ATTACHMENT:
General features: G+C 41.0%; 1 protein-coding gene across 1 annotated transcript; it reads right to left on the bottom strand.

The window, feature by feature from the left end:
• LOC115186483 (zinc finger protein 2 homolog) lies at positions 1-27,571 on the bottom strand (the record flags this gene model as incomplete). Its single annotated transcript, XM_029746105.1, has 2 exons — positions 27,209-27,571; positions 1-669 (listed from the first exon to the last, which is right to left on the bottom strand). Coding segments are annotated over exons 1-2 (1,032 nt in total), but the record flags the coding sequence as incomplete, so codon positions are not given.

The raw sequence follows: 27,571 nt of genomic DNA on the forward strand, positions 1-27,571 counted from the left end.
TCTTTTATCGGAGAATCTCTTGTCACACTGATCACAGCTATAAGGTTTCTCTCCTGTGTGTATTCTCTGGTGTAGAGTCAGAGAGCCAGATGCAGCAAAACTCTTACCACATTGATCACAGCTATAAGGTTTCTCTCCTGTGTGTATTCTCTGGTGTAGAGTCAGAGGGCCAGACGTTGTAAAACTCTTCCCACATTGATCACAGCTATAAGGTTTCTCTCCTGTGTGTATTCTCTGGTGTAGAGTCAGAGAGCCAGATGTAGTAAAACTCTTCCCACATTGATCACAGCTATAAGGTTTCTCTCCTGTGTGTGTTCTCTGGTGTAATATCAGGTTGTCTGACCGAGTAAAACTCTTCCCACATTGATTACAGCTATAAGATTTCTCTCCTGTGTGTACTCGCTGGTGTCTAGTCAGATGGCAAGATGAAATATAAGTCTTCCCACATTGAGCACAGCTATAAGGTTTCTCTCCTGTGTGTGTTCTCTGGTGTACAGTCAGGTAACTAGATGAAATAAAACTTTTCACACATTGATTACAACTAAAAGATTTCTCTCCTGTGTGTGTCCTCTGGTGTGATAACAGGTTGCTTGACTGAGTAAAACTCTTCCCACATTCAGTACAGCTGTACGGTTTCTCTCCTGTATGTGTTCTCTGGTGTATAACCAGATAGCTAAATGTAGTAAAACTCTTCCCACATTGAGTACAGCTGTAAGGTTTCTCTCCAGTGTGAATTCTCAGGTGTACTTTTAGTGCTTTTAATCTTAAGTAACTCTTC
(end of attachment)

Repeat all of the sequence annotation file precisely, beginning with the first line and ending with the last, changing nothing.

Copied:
General features: G+C 41.0%; 1 protein-coding gene across 1 annotated transcript; it reads right to left on the bottom strand.

The window, feature by feature from the left end:
• LOC115186483 (zinc finger protein 2 homolog) lies at positions 1-27,571 on the bottom strand (the record flags this gene model as incomplete). Its single annotated transcript, XM_029746105.1, has 2 exons — positions 27,209-27,571; positions 1-669 (listed from the first exon to the last, which is right to left on the bottom strand). Coding segments are annotated over exons 1-2 (1,032 nt in total), but the record flags the coding sequence as incomplete, so codon positions are not given.

The raw sequence follows: 27,571 nt of genomic DNA on the forward strand, positions 1-27,571 counted from the left end.
TCTTTTATCGGAGAATCTCTTGTCACACTGATCACAGCTATAAGGTTTCTCTCCTGTGTGTATTCTCTGGTGTAGAGTCAGAGAGCCAGATGCAGCAAAACTCTTACCACATTGATCACAGCTATAAGGTTTCTCTCCTGTGTGTATTCTCTGGTGTAGAGTCAGAGGGCCAGACGTTGTAAAACTCTTCCCACATTGATCACAGCTATAAGGTTTCTCTCCTGTGTGTATTCTCTGGTGTAGAGTCAGAGAGCCAGATGTAGTAAAACTCTTCCCACATTGATCACAGCTATAAGGTTTCTCTCCTGTGTGTGTTCTCTGGTGTAATATCAGGTTGTCTGACCGAGTAAAACTCTTCCCACATTGATTACAGCTATAAGATTTCTCTCCTGTGTGTACTCGCTGGTGTCTAGTCAGATGGCAAGATGAAATATAAGTCTTCCCACATTGAGCACAGCTATAAGGTTTCTCTCCTGTGTGTGTTCTCTGGTGTACAGTCAGGTAACTAGATGAAATAAAACTTTTCACACATTGATTACAACTAAAAGATTTCTCTCCTGTGTGTGTCCTCTGGTGTGATAACAGGTTGCTTGACTGAGTAAAACTCTTCCCACATTCAGTACAGCTGTACGGTTTCTCTCCTGTATGTGTTCTCTGGTGTATAACCAGATAGCTAAATGTAGTAAAACTCTTCCCACATTGAGTACAGCTGTAAGGTTTCTCTCCAGTGTGAATTCTCAGGTGTACTTTTAGTGCTTTTAATCTTAAGTAACTCTTC